This past weekend we were in Asheville, N.C., which gave us the opportunity to experience a small town that was "local" through and through. While Asheville is something of a destination—just off the Blue Ridge Parkway, it's a popular spot for folks who seek "the fall colors"—it's also a small town that does "local" very much on purpose, with a vibrant, walkable downtown area, tons of unique restaurants (I counted at least four Thai places), local boutiques and antiques, artisans and artist co-ops, city parks, restored five-and-dimes, street vendors, drum circles, wandering entertainers and more.

In Malaprops, their local bookstore on the square, the community bulletin boards overflowed with local professionals, events, musicians and offers. The public walls were decorated with signs like "No Wal-Mart in Asheville." On the way out the door, we read in the Malaprops newsletter all the reasons why they appreciate and foster a Think Local mentality, including the jobs they could create as a local business and the opportunity that the bookstore has, as a local gathering place, to create something unique for Asheville—something that draws people to the city as visitors or residents.

We're talking about a city with a population of 75,000 and a metro area that—if you stretch it—reaches upward of 300,000. It's not a huge college town, not even the capital of the state and not particularly beholden to any particular industry. It's just focused on local—and, yes, it's temperate and pretty.

Here in the food issue of the JFP, you'll find plenty of ideas for cooking in, and plenty of ideas for heading out on the town and around the region. While I know you're going to occasionally find yourself in Fresh Market or Biaggi's, a Think Local First approach means you'll at least consider what might be better bought at McDade's or Rainbow Whole Foods.

What dining experiences might be possible at Bravo!, Fratesi's or Cerami's? What takeout dinner is available at Foodies or Broad Street or Hal & Mal's? How about coffee or finger foods from Koinonia or Wired or Cups or Sneaky Bean instead of Starbucks? Why not drive out Northside Drive for fried fish or a donut from Monroe's.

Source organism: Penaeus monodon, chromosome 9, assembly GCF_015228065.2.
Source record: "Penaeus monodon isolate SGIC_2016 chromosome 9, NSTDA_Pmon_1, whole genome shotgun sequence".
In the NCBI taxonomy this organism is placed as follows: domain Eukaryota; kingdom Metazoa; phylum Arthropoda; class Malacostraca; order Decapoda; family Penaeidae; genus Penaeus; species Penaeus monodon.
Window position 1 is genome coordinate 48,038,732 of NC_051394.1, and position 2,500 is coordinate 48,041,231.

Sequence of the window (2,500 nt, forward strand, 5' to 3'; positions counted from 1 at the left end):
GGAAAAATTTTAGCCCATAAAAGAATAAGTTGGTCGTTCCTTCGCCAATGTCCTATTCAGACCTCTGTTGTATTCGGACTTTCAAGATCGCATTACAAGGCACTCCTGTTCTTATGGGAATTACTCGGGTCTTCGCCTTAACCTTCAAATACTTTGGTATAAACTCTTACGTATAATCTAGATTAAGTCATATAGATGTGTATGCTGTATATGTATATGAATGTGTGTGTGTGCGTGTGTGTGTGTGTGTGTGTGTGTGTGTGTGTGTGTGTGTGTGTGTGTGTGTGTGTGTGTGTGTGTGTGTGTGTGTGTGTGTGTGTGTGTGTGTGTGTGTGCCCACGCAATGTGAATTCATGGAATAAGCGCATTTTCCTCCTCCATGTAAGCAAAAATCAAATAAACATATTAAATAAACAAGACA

Yes, the dollars you spend locally return to the community; $100 spent locally results in $68 of local impact, while money spent at a chain averages $45 in impact.

But perhaps even more to the point is the fact that these local businesses are what make our city unique—and that uniqueness is one of the few things that will encourage more people to visit or re-locate to Jackson, thus giving a boost to the economy and to the quality of our lives.

So whether you're heading out for dinner or gearing up to buy holiday gifts for family and friends, consider your choices with a Think Local First mentality.

Don't beat yourself up for being in a chain—hey, a man's gotta have his childhood salsa—but remember that every dollar spent in a local business helps our community thrive, keeps profits here at home and, ultimately, contributes to the uniqueness that is Jackson and Mississippi.

Thanks to all our new JFP VIPs!

COVID-19 has closed down the main sources of the JFP's revenue -- concerts, festivals, fundraisers, restaurants and bars. If everyone reading this article gives $5 or more, we should be able to continue publishing through the crisis. Please pay what you can to keep us reporting and publishing.